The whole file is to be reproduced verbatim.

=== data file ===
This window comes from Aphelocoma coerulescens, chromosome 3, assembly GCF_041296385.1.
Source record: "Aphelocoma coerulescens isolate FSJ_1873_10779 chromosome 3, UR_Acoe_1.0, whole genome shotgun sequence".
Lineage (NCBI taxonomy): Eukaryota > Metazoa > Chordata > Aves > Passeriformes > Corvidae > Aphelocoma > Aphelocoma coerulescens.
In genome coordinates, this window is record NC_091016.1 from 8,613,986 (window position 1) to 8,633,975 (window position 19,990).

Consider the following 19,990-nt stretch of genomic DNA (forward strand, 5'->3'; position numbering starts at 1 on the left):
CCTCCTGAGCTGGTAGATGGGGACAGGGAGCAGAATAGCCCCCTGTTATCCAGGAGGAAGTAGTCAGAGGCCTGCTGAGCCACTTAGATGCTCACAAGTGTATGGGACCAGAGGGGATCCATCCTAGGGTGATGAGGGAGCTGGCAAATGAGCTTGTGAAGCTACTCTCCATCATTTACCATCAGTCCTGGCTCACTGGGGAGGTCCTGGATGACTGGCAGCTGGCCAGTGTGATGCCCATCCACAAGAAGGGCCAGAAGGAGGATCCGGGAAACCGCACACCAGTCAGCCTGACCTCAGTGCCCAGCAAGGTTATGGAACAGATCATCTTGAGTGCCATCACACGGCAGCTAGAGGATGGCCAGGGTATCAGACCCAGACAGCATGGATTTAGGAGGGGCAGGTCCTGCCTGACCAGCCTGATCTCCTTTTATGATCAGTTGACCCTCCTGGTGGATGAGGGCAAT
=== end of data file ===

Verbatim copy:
This window comes from Aphelocoma coerulescens, chromosome 3, assembly GCF_041296385.1.
Source record: "Aphelocoma coerulescens isolate FSJ_1873_10779 chromosome 3, UR_Acoe_1.0, whole genome shotgun sequence".
Lineage (NCBI taxonomy): Eukaryota > Metazoa > Chordata > Aves > Passeriformes > Corvidae > Aphelocoma > Aphelocoma coerulescens.
In genome coordinates, this window is record NC_091016.1 from 8,613,986 (window position 1) to 8,633,975 (window position 19,990).

Consider the following 19,990-nt stretch of genomic DNA (forward strand, 5'->3'; position numbering starts at 1 on the left):
CCTCCTGAGCTGGTAGATGGGGACAGGGAGCAGAATAGCCCCCTGTTATCCAGGAGGAAGTAGTCAGAGGCCTGCTGAGCCACTTAGATGCTCACAAGTGTATGGGACCAGAGGGGATCCATCCTAGGGTGATGAGGGAGCTGGCAAATGAGCTTGTGAAGCTACTCTCCATCATTTACCATCAGTCCTGGCTCACTGGGGAGGTCCTGGATGACTGGCAGCTGGCCAGTGTGATGCCCATCCACAAGAAGGGCCAGAAGGAGGATCCGGGAAACCGCACACCAGTCAGCCTGACCTCAGTGCCCAGCAAGGTTATGGAACAGATCATCTTGAGTGCCATCACACGGCAGCTAGAGGATGGCCAGGGTATCAGACCCAGACAGCATGGATTTAGGAGGGGCAGGTCCTGCCTGACCAGCCTGATCTCCTTTTATGATCAGTTGACCCTCCTGGTGGATGAGGGCAAT